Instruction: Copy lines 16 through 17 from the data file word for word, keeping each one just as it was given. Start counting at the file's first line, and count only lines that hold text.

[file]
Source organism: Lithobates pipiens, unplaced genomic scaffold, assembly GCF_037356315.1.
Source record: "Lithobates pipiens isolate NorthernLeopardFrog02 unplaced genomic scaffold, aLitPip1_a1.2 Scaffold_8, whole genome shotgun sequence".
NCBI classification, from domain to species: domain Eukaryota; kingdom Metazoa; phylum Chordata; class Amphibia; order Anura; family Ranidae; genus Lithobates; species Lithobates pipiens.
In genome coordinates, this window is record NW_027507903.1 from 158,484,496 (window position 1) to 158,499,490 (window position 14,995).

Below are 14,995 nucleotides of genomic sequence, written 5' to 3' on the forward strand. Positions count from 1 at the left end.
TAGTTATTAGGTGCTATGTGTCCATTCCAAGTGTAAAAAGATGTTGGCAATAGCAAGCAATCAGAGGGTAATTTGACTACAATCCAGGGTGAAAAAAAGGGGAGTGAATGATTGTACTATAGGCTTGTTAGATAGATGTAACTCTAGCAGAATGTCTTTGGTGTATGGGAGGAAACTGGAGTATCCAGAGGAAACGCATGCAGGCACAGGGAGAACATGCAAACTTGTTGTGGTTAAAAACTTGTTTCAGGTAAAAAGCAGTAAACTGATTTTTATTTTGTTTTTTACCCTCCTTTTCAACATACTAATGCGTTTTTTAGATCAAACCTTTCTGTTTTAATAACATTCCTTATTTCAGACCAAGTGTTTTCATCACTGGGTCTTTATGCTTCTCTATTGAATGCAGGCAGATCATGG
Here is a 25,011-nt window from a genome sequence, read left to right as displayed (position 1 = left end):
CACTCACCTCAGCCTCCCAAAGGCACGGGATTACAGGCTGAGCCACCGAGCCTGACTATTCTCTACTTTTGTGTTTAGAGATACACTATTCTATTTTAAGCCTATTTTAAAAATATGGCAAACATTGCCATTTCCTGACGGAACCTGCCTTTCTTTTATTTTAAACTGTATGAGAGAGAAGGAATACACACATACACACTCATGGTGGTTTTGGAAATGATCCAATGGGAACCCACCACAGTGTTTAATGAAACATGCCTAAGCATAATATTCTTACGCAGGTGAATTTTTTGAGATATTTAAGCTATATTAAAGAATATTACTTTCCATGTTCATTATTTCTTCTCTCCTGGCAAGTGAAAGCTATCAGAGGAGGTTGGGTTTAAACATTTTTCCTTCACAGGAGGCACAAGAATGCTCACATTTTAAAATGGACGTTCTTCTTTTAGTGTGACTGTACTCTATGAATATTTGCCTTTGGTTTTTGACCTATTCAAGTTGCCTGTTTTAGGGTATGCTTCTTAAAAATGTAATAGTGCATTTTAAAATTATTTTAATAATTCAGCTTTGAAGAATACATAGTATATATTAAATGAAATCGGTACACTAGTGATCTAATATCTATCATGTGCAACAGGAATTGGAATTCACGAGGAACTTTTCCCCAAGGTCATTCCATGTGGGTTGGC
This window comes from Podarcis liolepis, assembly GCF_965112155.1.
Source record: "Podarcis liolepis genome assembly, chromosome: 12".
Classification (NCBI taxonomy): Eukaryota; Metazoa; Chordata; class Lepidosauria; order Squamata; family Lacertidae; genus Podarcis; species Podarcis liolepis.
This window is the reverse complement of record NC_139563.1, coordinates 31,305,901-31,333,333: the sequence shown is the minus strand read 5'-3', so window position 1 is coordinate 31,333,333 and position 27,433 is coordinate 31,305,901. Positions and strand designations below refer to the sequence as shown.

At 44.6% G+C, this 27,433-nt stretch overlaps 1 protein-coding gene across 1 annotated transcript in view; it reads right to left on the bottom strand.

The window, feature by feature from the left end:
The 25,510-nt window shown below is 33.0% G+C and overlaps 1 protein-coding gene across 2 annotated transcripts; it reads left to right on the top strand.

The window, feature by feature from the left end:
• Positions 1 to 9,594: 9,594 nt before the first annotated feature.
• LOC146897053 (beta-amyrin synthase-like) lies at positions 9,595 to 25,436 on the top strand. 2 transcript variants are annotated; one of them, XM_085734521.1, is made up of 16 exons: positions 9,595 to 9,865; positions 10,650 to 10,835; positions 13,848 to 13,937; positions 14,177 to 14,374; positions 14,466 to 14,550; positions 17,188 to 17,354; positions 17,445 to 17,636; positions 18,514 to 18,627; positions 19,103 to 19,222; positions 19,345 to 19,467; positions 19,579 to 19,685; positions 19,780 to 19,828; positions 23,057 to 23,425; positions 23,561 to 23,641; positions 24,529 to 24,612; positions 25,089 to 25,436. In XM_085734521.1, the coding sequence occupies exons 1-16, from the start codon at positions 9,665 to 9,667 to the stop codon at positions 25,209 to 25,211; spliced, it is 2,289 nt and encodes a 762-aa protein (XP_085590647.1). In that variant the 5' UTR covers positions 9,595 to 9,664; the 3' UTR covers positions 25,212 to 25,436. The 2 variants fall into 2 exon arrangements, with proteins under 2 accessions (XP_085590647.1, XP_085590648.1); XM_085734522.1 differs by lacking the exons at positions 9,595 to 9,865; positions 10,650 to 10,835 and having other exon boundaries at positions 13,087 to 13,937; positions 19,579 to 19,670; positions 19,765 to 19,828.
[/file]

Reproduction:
The window, feature by feature from the left end:
• Positions 1 to 9,594: 9,594 nt before the first annotated feature.